• DFW didn’t influence how we speak online. Again, I side with Bustillos here. While it is true people write and speak online today in a lot of the ways that DFW wrote and spoke, that’s not because DFW’s writing was so influential that it established some kind of hard-to-define “voice of the Internet.” It’s because, today, a lot of “every mans” are writing on the Internet and it just so happens that DFW wrote and spoke like an “every man.” A hyper-intelligent and remarkably articulate “every man,” but an “every man” just the same. The voice of the Internet is diverse – shaped as much by the medium in which people are writing (Twitter, Facebook, blogs, etc.)  as it is in the writers who have influenced the styles of its authors. To pin that much influence on the shoulders of one man is a bit of an overreach.
OK, that’s it.
Go ahead DFW nerds, tell me how wrong I am.

What The Great Ate

Food has played a starring role in the lives of countless famous (and infamous) people.

Matthew & Mark Jacob outline it all in their new book, What the Great Ate.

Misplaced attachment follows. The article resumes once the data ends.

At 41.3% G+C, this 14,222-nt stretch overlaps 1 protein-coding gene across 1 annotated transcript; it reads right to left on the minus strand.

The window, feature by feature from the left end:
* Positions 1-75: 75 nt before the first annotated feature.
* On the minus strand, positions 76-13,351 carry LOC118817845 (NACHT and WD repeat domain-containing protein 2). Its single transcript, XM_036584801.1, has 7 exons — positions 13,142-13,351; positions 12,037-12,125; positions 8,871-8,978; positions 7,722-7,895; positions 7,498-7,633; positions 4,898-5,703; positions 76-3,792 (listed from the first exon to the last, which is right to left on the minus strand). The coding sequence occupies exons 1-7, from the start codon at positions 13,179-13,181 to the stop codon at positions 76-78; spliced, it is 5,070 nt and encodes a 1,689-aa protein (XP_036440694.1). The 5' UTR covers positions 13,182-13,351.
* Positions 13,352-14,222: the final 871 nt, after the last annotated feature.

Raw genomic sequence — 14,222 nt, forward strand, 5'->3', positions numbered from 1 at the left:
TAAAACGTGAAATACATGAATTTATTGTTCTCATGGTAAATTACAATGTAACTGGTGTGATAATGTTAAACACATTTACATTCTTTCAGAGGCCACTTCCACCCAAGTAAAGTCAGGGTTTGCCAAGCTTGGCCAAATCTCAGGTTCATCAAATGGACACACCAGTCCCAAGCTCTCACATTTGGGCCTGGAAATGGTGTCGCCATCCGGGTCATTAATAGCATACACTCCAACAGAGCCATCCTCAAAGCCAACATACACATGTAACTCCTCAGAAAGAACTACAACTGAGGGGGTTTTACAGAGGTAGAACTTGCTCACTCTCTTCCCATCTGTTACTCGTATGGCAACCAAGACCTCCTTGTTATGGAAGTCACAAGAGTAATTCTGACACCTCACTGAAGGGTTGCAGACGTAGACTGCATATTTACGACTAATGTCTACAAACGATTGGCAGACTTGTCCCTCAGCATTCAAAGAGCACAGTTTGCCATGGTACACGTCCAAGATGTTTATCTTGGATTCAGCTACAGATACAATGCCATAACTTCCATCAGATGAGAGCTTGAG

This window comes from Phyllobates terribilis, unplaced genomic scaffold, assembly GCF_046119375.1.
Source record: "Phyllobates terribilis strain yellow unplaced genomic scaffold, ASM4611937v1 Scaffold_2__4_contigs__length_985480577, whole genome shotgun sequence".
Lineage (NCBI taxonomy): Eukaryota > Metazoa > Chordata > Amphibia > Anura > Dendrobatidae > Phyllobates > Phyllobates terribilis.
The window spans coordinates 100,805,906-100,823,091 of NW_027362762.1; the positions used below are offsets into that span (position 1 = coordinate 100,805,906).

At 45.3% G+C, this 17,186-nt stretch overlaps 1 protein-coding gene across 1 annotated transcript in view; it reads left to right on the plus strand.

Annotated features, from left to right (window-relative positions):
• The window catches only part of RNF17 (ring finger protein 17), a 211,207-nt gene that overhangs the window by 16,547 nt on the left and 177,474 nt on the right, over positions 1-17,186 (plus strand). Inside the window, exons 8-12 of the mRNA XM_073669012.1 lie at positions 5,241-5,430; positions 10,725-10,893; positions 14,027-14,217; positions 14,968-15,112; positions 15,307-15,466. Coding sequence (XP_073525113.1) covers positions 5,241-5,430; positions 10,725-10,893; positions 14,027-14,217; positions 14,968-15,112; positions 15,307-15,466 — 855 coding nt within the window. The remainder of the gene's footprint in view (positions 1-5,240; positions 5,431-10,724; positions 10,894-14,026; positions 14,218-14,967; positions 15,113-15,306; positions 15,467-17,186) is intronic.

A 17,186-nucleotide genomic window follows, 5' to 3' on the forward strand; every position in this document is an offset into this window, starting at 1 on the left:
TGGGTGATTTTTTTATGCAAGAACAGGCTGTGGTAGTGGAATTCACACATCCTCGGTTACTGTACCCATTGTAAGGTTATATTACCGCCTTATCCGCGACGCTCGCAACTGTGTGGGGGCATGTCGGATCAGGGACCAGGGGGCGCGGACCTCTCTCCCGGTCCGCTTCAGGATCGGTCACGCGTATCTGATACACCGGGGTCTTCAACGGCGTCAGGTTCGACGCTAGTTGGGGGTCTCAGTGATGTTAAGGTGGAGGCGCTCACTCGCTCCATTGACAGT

Nikola Tesla, the Serbian American genius who did a lot with electricity and radio, was well-known for his eccentric behavior when it came to dinner. No matter what Tesla was eating, he followed very strict rules:

  • The table cloth had to be fresh, with a stack of clean cloth napkins on the table’s left side. The supply of napkins had to be divisible by three (he was obsessed with that), but reports varied on whether he required two dozen napkins or merely 18.
  • He would wipe each dish and utensil with a napkin and then drop the napkin to the floor
  • His table could not be used by anyone else when he was not there
  • Plates and bowls had to be oval
  • Nearby diners could NOT wear pearls.
  • If a fly landed on the table, he considered it fair cause to have the entire table stripped of its contents and the meal begun anew.

Astronaut John Young smuggled a corn beef sandwich on the Gemeni 3 mission in 1965. He stashed the food in his spacesuit and once in orbit offered the sandwich to fellow astronaut Gus Grissom, who accepted. Ground control freaked and told the astronauts to stow the sandwich before corn beef debris clogged all of the ship’s expensive instruments. Later, a NASA official appeared before congress and promised to “prevent the recurrence of corned beef sandwiches on future flights.”